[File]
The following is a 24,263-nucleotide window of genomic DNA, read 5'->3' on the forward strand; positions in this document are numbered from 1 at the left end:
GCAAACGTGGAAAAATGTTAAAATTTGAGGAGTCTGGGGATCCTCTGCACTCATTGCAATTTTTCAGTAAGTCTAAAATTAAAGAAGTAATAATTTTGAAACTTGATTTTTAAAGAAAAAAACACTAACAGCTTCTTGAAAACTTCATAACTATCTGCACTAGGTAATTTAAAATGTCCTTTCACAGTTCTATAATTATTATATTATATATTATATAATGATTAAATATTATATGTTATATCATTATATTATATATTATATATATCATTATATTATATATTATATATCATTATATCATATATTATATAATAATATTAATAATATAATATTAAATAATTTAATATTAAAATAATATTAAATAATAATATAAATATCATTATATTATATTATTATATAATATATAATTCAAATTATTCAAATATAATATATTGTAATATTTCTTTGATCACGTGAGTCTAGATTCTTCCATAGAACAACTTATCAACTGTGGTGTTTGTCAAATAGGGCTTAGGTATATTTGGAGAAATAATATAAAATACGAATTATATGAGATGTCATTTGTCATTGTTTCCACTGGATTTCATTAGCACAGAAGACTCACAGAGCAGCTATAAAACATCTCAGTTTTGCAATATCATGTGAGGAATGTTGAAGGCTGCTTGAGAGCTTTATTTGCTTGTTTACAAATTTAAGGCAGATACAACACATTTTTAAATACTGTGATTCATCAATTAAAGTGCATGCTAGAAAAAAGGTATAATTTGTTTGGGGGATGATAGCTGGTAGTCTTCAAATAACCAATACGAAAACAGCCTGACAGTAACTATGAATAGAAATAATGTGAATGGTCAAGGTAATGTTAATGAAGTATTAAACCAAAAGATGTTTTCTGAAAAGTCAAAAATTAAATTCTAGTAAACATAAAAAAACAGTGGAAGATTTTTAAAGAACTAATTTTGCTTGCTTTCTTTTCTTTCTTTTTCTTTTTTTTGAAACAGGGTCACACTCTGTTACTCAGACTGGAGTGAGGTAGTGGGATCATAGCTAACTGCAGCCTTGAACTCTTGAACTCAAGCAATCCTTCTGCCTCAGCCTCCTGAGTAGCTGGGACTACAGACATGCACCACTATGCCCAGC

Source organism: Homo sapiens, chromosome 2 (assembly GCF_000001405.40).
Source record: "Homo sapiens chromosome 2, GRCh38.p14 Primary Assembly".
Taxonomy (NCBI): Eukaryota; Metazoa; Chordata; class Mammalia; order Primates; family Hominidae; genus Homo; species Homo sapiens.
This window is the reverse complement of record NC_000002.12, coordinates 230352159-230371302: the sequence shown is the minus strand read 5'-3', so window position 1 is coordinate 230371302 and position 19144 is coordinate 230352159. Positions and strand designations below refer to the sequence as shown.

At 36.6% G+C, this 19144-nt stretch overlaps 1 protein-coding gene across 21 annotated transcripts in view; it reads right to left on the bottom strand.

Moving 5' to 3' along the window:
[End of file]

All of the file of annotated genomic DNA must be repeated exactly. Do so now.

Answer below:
The following is a 24,263-nucleotide window of genomic DNA, read 5'->3' on the forward strand; positions in this document are numbered from 1 at the left end:
GCAAACGTGGAAAAATGTTAAAATTTGAGGAGTCTGGGGATCCTCTGCACTCATTGCAATTTTTCAGTAAGTCTAAAATTAAAGAAGTAATAATTTTGAAACTTGATTTTTAAAGAAAAAAACACTAACAGCTTCTTGAAAACTTCATAACTATCTGCACTAGGTAATTTAAAATGTCCTTTCACAGTTCTATAATTATTATATTATATATTATATAATGATTAAATATTATATGTTATATCATTATATTATATATTATATATATCATTATATTATATATTATATATCATTATATCATATATTATATAATAATATTAATAATATAATATTAAATAATTTAATATTAAAATAATATTAAATAATAATATAAATATCATTATATTATATTATTATATAATATATAATTCAAATTATTCAAATATAATATATTGTAATATTTCTTTGATCACGTGAGTCTAGATTCTTCCATAGAACAACTTATCAACTGTGGTGTTTGTCAAATAGGGCTTAGGTATATTTGGAGAAATAATATAAAATACGAATTATATGAGATGTCATTTGTCATTGTTTCCACTGGATTTCATTAGCACAGAAGACTCACAGAGCAGCTATAAAACATCTCAGTTTTGCAATATCATGTGAGGAATGTTGAAGGCTGCTTGAGAGCTTTATTTGCTTGTTTACAAATTTAAGGCAGATACAACACATTTTTAAATACTGTGATTCATCAATTAAAGTGCATGCTAGAAAAAAGGTATAATTTGTTTGGGGGATGATAGCTGGTAGTCTTCAAATAACCAATACGAAAACAGCCTGACAGTAACTATGAATAGAAATAATGTGAATGGTCAAGGTAATGTTAATGAAGTATTAAACCAAAAGATGTTTTCTGAAAAGTCAAAAATTAAATTCTAGTAAACATAAAAAAACAGTGGAAGATTTTTAAAGAACTAATTTTGCTTGCTTTCTTTTCTTTCTTTTTCTTTTTTTTGAAACAGGGTCACACTCTGTTACTCAGACTGGAGTGAGGTAGTGGGATCATAGCTAACTGCAGCCTTGAACTCTTGAACTCAAGCAATCCTTCTGCCTCAGCCTCCTGAGTAGCTGGGACTACAGACATGCACCACTATGCCCAGC

Source organism: Homo sapiens, chromosome 2 (assembly GCF_000001405.40).
Source record: "Homo sapiens chromosome 2, GRCh38.p14 Primary Assembly".
Taxonomy (NCBI): Eukaryota; Metazoa; Chordata; class Mammalia; order Primates; family Hominidae; genus Homo; species Homo sapiens.
This window is the reverse complement of record NC_000002.12, coordinates 230352159-230371302: the sequence shown is the minus strand read 5'-3', so window position 1 is coordinate 230371302 and position 19144 is coordinate 230352159. Positions and strand designations below refer to the sequence as shown.

At 36.6% G+C, this 19144-nt stretch overlaps 1 protein-coding gene across 21 annotated transcripts in view; it reads right to left on the bottom strand.

Moving 5' to 3' along the window: